(From left) Philippine President Benigno Aquino III, Singapore’s Prime Minister Lee Hsien Loong, Thailand Prime Minister Yingluck Shinawatra, Vietnam’s Prime Minister Nguyen Tan Dung, South Korean President Lee Myung-bak, China’s Premier Wen Jiabao, Cambodia’s Prime Minister Hun Sen, Japan’s Prime Minister Yoshihiko Noda, Brunei’s Sultan Hassanal Bolkiah, Indonesia’s President Susilo BambangYudhoyono, Laos Prime Minister Thongsing Thammavong, Malaysia’s Prime Minister Najib Abdul Razak and an unidentified Myanmar official join hands at the Asean plus three commemorative summit in Phnom Penh, Cambodia, yesterday.
PHNOM PENH: Southeast Asian leaders feuded yesterday over how to handle tense maritime territorial disputes with China, overshadowing talks at a regional summit meant to strengthen trade and political ties.
The leaders of the 10-member Association of Southeast Asian Nations had hoped to present a united front on the South China Sea row as they host Chinese Premier Wen Jiabao and US President Barack Obama for annual talks.
But that effort broke down just before Southeast Asian leaders were scheduled to meet Wen, amid divisions between Chinese ally Cambodia and the Philippines.
Cambodia, this year’s Asean chair, said on Sunday that Southeast Asian leaders had agreed not to “internationalise” the disputes and would confine negotiations to those between the bloc and China.
The apparent deal would have been a victory for China, which has long insisted that it should only negotiate directly with rival countries and that the Philippines should not seek support from the United States.
However Philippine President Benigno Aquino yesterday publicly rebuked Cambodian Prime Minister Hun Sen, telling his fellow leaders no such consensus had been reached and he would continue to speak out on the global stage.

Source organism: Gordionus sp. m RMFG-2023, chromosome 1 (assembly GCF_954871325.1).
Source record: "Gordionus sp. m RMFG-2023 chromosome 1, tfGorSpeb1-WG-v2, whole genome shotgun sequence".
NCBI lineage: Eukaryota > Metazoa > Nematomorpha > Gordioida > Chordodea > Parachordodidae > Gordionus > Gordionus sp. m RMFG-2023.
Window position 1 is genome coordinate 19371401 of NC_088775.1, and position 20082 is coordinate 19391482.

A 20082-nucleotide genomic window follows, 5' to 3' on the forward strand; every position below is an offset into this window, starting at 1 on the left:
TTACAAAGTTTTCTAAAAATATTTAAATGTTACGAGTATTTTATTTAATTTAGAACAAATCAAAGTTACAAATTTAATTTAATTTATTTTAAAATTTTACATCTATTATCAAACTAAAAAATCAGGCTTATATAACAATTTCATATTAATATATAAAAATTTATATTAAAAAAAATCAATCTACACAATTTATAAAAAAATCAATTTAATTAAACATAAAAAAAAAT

“The Philippines... has the inherent right to defend its national interests when deemed necessary,” Philippine Foreign Secretary Albert del Rosario told reporters, quoting Aquino’s comments to his fellow leaders yesterday morning.
The feud echoed unprecedented infighting at an Asean foreign ministers’ meeting in Phnom Penh in July, which ended for the first time in the bloc’s 45-year history without a joint communique.
The Philippines and Vietnam had wanted the communique to make specific reference to their disputes with China. But Cambodia, the hosts of the talks and a close China ally, blocked the moves.
Asean members Vietnam, the Philippines, Malaysia and Brunei, as well as Taiwan, have claims to parts of the sea, which is home to some of the world’s most important shipping lanes and believed to be rich in fossil fuels.
But China insists it has sovereign rights to virtually all of the sea.
Tensions have risen steadily over the past two years, with the Philippines and Vietnam accusing China of increasingly aggressive diplomatic tactics to stake its claims.
Temperatures could rise again late yesterday when Obama arrives in Phnom Penh to join the East Asia Summit, a two-day event also involving the leaders of Japan, South Korea, India, New Zealand and Australia.
Obama has previously angered China, and emboldened the Philippines, by calling for the rival claimants to agree on a legally binding code of conduct to govern their actions over the sea.